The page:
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I think the verb "claw means to score. But why does the writer use "claw" instead of "score?" What does it suggest?

Mohamed Salah clawed one back for Liverpool in the 81st minute to produce a nervy finish for Red Devils fans

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    Note the 'back'. You can claw something back, but you can't score something back. Commented Aug 23, 2022 at 8:34
  • If so, what does "claw" exactly mean in that context?
    – Jembot
    Commented Aug 23, 2022 at 8:37

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This is actually a phrasal verb claw back, which the Cambridge Dictionary defines as:

to get possession of something again with difficulty

It's actually an incorrect usage of claw back since it should only really apply to regaining something that you have lost, and a goal is something that you never had in the first place.

It is often used in sports to describe regaining a favourable position- either in the course of a game (for example going from winning to losing to winning again), or a position in a league table (dropping in the table and then climbing again).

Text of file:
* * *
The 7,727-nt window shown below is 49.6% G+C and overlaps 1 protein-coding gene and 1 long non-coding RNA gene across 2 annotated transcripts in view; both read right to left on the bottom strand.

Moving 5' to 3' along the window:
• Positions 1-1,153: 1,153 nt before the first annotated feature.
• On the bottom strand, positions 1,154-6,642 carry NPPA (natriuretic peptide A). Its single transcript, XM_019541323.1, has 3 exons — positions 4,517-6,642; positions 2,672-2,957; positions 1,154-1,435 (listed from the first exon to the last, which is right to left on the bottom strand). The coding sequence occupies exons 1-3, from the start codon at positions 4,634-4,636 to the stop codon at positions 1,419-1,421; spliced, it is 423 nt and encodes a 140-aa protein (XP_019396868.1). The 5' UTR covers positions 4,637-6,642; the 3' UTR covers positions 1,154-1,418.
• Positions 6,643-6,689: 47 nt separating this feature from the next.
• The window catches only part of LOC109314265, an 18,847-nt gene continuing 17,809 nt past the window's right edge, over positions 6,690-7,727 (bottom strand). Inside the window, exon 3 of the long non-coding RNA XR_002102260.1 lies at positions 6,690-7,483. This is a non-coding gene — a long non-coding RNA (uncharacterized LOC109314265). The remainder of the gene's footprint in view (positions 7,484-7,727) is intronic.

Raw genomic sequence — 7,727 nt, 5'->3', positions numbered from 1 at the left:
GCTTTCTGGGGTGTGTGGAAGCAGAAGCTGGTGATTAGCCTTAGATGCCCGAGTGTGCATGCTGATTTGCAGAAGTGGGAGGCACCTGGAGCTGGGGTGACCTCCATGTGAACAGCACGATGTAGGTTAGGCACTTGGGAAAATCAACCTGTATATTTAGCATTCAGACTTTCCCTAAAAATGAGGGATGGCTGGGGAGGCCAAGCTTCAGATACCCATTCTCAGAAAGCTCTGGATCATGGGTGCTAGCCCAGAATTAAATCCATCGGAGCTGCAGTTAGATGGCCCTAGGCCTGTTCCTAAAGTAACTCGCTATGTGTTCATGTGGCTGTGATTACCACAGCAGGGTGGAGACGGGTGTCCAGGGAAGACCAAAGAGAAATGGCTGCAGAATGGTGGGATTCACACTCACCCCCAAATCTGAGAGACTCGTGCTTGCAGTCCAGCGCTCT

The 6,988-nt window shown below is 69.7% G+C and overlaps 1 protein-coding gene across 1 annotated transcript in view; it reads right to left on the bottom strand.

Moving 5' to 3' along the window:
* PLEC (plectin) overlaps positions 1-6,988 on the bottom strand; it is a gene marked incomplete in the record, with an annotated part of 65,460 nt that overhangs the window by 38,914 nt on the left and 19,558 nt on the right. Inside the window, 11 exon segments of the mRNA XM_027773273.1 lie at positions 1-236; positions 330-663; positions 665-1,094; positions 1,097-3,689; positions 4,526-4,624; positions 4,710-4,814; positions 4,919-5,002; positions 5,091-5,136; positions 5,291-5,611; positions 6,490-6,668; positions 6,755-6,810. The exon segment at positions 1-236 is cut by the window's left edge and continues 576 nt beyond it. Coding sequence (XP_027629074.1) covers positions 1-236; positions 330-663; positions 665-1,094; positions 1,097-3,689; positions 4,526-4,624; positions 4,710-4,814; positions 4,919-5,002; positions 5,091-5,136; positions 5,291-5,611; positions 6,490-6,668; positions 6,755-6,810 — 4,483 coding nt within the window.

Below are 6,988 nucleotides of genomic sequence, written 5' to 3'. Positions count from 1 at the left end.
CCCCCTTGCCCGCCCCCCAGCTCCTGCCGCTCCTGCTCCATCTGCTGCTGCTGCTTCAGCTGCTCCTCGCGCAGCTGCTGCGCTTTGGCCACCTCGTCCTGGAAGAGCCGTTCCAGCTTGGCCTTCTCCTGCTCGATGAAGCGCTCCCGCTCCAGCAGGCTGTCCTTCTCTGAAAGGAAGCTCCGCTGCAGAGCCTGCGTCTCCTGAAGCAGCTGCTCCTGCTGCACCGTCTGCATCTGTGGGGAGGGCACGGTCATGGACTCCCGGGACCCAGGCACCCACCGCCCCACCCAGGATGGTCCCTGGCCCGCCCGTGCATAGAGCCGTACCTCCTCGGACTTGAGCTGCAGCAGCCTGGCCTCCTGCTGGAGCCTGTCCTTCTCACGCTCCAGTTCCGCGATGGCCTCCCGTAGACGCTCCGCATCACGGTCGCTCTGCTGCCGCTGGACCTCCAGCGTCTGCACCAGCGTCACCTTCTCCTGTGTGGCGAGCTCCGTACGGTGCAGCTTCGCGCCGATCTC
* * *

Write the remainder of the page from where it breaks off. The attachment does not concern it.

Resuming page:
It was written by a sports commentator, so you cannot expect it to make complete sense.

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  • Thank you. Is it common to use this phrase for sports like football?
    – Jembot
    Commented Aug 23, 2022 at 8:44
  • What they had lost was either the lead (if they had been ahead earlier in the game) or the equal/drawn status they had at the start of the game. Scoring a goal could be said to be part of "clawing back" that status, which is probably what the commentator was thinking of. Commented Aug 23, 2022 at 10:31
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    @Jembot yes, it is widely used in sports, but generally about clawing back some former position rather than clawing back a goal.
    – JavaLatte
    Commented Aug 23, 2022 at 10:33

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